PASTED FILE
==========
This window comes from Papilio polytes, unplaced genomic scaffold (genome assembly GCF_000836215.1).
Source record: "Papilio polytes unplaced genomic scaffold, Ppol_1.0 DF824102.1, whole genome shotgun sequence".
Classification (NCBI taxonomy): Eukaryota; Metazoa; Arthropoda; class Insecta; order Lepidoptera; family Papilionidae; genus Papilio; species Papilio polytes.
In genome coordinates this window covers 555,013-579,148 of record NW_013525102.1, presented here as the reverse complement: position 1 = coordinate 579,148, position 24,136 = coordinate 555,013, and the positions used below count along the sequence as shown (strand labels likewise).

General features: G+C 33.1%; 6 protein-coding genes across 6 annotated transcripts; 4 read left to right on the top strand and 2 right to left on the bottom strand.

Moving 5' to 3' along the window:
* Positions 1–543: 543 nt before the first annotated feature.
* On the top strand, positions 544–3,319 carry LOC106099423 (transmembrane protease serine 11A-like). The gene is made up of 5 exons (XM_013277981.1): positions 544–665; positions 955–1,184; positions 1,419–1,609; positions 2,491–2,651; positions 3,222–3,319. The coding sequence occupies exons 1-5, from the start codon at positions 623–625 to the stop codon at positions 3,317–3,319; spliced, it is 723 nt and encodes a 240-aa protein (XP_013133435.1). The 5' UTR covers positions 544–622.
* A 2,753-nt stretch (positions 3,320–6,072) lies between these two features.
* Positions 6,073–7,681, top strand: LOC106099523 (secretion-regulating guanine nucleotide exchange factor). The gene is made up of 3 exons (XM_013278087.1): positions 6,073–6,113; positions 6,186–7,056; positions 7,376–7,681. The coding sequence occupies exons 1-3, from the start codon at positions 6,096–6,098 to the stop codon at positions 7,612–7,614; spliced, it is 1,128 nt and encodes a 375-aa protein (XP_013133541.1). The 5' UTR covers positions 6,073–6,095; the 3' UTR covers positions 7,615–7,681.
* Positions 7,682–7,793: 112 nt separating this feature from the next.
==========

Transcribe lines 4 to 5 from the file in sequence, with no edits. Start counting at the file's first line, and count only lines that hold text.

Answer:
In genome coordinates this window covers 555,013-579,148 of record NW_013525102.1, presented here as the reverse complement: position 1 = coordinate 579,148, position 24,136 = coordinate 555,013, and the positions used below count along the sequence as shown (strand labels likewise).

General features: G+C 33.1%; 6 protein-coding genes across 6 annotated transcripts; 4 read left to right on the top strand and 2 right to left on the bottom strand.